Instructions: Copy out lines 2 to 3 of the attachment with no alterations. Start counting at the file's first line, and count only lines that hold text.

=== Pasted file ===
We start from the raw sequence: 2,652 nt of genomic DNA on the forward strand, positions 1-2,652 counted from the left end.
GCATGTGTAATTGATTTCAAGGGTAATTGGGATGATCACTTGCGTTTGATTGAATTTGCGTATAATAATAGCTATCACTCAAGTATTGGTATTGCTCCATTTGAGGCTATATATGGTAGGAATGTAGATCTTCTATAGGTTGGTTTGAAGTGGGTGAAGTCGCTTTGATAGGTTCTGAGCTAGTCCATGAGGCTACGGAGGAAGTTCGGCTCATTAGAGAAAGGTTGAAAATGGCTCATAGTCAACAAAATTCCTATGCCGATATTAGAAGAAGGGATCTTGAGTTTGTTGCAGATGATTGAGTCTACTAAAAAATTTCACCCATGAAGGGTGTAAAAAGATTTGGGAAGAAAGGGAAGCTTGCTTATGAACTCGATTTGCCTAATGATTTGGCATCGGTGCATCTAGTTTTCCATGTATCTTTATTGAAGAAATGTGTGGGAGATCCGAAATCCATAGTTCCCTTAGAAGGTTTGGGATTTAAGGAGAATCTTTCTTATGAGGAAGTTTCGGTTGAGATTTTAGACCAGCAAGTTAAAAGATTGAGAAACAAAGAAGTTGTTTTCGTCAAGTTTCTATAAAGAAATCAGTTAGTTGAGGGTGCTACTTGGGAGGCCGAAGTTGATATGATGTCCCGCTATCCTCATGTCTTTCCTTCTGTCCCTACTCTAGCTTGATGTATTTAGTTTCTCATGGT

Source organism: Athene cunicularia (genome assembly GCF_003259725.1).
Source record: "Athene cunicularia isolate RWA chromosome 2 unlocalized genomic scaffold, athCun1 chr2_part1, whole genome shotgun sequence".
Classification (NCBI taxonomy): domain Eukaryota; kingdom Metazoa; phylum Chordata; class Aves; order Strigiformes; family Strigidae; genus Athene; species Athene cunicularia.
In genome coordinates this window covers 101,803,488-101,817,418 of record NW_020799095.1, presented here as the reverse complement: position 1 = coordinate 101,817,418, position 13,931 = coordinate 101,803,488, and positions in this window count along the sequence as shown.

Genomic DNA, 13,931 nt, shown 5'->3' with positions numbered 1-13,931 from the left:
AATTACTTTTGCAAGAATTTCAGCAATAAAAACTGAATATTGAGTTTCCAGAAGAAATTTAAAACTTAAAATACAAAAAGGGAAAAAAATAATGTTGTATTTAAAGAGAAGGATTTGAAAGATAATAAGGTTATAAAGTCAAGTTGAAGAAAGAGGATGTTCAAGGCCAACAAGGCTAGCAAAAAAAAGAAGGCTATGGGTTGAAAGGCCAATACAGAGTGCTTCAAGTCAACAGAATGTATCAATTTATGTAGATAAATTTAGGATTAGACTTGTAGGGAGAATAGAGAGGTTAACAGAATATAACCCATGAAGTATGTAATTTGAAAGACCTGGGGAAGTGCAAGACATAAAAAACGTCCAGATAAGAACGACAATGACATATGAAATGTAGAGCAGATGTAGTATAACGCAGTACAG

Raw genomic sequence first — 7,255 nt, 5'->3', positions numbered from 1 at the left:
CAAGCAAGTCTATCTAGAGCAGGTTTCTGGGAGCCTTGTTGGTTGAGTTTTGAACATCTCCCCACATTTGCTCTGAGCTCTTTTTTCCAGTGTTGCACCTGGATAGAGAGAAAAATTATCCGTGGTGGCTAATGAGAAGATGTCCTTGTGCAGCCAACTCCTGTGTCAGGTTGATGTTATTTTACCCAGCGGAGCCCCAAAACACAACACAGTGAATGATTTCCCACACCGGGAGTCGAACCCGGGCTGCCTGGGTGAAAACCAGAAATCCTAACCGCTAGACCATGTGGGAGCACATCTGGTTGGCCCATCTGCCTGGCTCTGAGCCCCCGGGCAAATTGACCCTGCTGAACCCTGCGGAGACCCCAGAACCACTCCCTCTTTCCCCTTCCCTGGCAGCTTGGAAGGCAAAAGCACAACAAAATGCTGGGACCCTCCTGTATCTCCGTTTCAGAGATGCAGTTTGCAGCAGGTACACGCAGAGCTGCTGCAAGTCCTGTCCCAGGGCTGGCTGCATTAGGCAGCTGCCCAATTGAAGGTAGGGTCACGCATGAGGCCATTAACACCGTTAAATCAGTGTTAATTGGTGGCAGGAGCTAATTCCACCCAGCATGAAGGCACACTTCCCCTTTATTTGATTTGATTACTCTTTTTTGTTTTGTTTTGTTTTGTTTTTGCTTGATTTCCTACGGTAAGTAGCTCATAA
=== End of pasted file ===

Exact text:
GCATGTGTAATTGATTTCAAGGGTAATTGGGATGATCACTTGCGTTTGATTGAATTTGCGTATAATAATAGCTATCACTCAAGTATTGGTATTGCTCCATTTGAGGCTATATATGGTAGGAATGTAGATCTTCTATAGGTTGGTTTGAAGTGGGTGAAGTCGCTTTGATAGGTTCTGAGCTAGTCCATGAGGCTACGGAGGAAGTTCGGCTCATTAGAGAAAGGTTGAAAATGGCTCATAGTCAACAAAATTCCTATGCCGATATTAGAAGAAGGGATCTTGAGTTTGTTGCAGATGATTGAGTCTACTAAAAAATTTCACCCATGAAGGGTGTAAAAAGATTTGGGAAGAAAGGGAAGCTTGCTTATGAACTCGATTTGCCTAATGATTTGGCATCGGTGCATCTAGTTTTCCATGTATCTTTATTGAAGAAATGTGTGGGAGATCCGAAATCCATAGTTCCCTTAGAAGGTTTGGGATTTAAGGAGAATCTTTCTTATGAGGAAGTTTCGGTTGAGATTTTAGACCAGCAAGTTAAAAGATTGAGAAACAAAGAAGTTGTTTTCGTCAAGTTTCTATAAAGAAATCAGTTAGTTGAGGGTGCTACTTGGGAGGCCGAAGTTGATATGATGTCCCGCTATCCTCATGTCTTTCCTTCTGTCCCTACTCTAGCTTGATGTATTTAGTTTCTCATGGT

Source organism: Athene cunicularia (genome assembly GCF_003259725.1).